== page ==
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Being an Introvert Doesn’t Make You a Bad Leader. In Fact, It Just Might Be Your Secret Weapon

We've peddled this idea that a leader has to be an extroverted, outgoing "people person." But that couldn't be more wrong

By | Sofia Laurell |

 has been having a field day bringing us the incredible stories of startups turned juggernauts with shows on UberWeWork and Theranos entertaining us from afar. Oftentimes, these rise and demise stories are centered around larger-than-life egotistical leaders who are depicted as overly ambitious, very vocal and fueled by achieving company growth — whatever the cost.

We have peddled this idea that leaders need to be extroverted, outgoing “people persons.” We see this image over and over again of these exuberant, out-there  figures, and it leaves you feeling like it’s simply not a role fit for introverts. But that couldn’t be more wrong.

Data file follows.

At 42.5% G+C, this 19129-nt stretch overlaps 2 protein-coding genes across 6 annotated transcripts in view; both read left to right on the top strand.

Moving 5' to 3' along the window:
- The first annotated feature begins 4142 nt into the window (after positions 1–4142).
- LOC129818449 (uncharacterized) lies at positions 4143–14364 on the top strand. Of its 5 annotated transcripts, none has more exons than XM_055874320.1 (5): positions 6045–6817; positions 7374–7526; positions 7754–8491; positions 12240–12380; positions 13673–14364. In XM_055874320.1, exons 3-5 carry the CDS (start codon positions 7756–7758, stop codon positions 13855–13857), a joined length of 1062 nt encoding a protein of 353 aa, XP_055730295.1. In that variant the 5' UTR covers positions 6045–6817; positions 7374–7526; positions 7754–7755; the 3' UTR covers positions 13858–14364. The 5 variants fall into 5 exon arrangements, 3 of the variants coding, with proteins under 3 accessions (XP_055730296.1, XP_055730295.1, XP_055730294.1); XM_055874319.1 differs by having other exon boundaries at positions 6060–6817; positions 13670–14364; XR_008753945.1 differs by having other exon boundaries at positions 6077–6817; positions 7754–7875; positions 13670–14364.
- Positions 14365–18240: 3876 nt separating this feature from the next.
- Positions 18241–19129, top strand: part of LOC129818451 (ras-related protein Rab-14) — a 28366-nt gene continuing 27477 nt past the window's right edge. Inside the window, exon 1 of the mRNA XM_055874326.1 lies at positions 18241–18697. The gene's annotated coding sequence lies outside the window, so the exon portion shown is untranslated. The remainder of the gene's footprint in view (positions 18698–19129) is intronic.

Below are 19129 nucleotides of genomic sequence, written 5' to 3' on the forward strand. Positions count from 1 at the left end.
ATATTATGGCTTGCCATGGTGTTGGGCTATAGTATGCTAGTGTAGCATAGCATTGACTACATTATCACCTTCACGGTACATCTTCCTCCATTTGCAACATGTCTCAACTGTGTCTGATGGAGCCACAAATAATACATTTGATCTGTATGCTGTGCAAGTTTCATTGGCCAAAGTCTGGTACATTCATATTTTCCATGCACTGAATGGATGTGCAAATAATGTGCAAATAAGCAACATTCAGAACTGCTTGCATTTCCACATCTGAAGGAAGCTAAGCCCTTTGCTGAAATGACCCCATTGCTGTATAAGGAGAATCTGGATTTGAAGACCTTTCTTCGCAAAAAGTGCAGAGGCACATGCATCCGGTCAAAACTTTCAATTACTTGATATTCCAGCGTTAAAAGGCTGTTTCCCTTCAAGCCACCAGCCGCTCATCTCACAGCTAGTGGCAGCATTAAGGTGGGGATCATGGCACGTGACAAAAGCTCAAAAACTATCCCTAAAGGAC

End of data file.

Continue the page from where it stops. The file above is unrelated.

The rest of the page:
After watching my fair share of documentaries, mini-series and  movies on the type of awe-inspiring or “we are going to change the world” leader trope who asks teams to “move fast and break things,” I am reaffirmed in my personal approach when it comes to running a business and being a team leader, co-CEO and co-founder by channeling quiet confidence.

Quiet confidence means that you believe in yourself and you’re steady in that regard. “They never impose their opinions on others, rather softly guide one to the right path,” one definition reads. “Even though quiet confident people aren’t loudly commanding, they make great leaders as they can easily get people in their confidence by establishing trust through careful listening.”

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